“That was also sarcasm,” I said. “I don’t know what you’ve been up to.”
“Oh okay,” she said, “you looked like you knew.”
“Should I?” Whatever she had been doing it was too much for the sarcasm that I was in the mood for. I decided to give her a break. “I’m in class or I’m writing. That’s what I do when I’m not here.”
“Oh, how is that?” She asked, relieved the spotlight wasn’t on her now. The music stopped, signaling everyone to file into their seats for worship. Several students came up to her asking to get seats but she told them she’d be right in. I thought she might have been waiting for me to head that way. I don’t usually sit with the students. Another minute went by and then she turned away.
“Jane,” I said before she left. “Why don’t we hang out and I’ll tell you about it?”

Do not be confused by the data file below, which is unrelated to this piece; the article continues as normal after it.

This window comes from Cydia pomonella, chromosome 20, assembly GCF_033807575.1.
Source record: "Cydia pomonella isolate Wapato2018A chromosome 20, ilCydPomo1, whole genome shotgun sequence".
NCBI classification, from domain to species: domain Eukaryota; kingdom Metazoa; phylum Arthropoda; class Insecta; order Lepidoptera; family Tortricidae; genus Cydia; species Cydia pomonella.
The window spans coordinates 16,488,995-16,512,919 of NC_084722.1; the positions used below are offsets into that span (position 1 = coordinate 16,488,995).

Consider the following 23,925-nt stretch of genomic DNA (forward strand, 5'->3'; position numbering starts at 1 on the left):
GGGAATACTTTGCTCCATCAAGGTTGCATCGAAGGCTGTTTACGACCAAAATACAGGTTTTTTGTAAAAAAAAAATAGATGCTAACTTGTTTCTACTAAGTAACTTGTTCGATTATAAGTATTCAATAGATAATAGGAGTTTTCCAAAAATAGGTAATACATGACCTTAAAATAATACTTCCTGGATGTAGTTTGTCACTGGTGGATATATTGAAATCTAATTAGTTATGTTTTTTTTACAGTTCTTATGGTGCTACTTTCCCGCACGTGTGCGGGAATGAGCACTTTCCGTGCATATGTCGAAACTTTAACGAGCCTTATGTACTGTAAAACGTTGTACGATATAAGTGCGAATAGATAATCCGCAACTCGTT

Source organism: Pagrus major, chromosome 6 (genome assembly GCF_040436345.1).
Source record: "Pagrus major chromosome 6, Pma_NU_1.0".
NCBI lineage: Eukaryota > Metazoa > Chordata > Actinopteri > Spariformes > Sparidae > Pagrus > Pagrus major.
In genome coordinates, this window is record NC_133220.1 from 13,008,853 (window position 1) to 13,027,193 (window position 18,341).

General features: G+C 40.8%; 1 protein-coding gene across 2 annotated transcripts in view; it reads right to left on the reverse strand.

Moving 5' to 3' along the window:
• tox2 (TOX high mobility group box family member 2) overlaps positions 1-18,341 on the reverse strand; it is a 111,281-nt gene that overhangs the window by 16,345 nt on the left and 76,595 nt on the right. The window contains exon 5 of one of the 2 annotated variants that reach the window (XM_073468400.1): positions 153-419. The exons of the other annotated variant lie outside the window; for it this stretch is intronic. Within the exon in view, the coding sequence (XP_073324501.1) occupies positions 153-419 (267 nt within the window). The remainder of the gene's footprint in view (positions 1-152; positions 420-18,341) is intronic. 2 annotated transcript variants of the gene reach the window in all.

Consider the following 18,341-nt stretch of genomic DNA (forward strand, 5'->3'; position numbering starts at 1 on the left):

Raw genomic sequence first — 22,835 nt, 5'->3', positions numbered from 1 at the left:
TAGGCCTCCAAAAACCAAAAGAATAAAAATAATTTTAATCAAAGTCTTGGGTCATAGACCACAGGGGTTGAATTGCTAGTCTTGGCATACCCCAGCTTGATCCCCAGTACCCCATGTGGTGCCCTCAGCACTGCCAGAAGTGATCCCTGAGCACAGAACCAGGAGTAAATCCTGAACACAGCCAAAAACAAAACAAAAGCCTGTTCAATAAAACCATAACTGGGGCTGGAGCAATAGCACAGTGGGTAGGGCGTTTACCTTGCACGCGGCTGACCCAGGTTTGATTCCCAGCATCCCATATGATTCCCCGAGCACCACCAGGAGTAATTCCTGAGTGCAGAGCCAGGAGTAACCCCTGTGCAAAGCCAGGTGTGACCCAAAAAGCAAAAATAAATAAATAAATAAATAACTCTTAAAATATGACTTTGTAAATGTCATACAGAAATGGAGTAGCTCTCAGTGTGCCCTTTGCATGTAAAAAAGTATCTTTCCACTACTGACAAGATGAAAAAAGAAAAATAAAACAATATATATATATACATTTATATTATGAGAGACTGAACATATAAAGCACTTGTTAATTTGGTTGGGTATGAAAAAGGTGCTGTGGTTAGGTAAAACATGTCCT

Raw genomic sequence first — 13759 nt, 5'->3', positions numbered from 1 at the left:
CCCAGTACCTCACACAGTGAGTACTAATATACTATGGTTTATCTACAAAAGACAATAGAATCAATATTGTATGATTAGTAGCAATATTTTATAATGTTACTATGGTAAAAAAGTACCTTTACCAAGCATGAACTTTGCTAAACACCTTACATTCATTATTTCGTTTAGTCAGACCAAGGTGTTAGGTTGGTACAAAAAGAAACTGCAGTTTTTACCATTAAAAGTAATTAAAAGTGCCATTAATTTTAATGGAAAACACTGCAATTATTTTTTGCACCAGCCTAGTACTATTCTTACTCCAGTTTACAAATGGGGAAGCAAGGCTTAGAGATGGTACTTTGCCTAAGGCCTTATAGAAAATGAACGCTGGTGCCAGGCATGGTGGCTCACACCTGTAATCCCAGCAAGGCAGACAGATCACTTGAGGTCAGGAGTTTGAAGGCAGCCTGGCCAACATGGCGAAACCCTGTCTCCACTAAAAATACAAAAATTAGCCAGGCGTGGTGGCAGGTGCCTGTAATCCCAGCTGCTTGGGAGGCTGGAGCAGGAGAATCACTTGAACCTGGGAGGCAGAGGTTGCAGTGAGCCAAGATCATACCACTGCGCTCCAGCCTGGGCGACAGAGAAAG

“Yeah, okay. That sounds great.” After she went inside I went up to my mom and then we found our seats as the band began to play. I didn’t know where anyone sat in there, plus I’m bad with faces. I would feel people look at me and try to ignore it. I wasn’t really there for anyone but Jesus anyway. He’s a good friend. The girls always wore the most comfortable looking hoodies. I loved hearing about their highs and lows, places they had gone, events that were coming up. A couple of them were easily the most talkative which was fine, I just had to make sure the quiet ones had their time too. The quiet ones I found to be the most interesting. They were smart and thoughtful, they didn’t waste energy having to prove that. The outgoing girls were their own kind of delight but there wasn’t much to figure out about them because they would say it all. Thankfully, the six or so my group had dwindled down to got along well. I didn’t go into detail on the lesson that night because they had taught it thoroughly downstairs and I didn’t want to sound like a parrot so I pitched a few ‘what if’s’ at the circle and let them run with it. I asked them how they felt about failure. Did they feel like they would fail? Did they feel like failures already? What was failure to them? I told them about a woman named Gabrielle who was born in 1883. She was an orphan raised by nuns. She wanted to sing.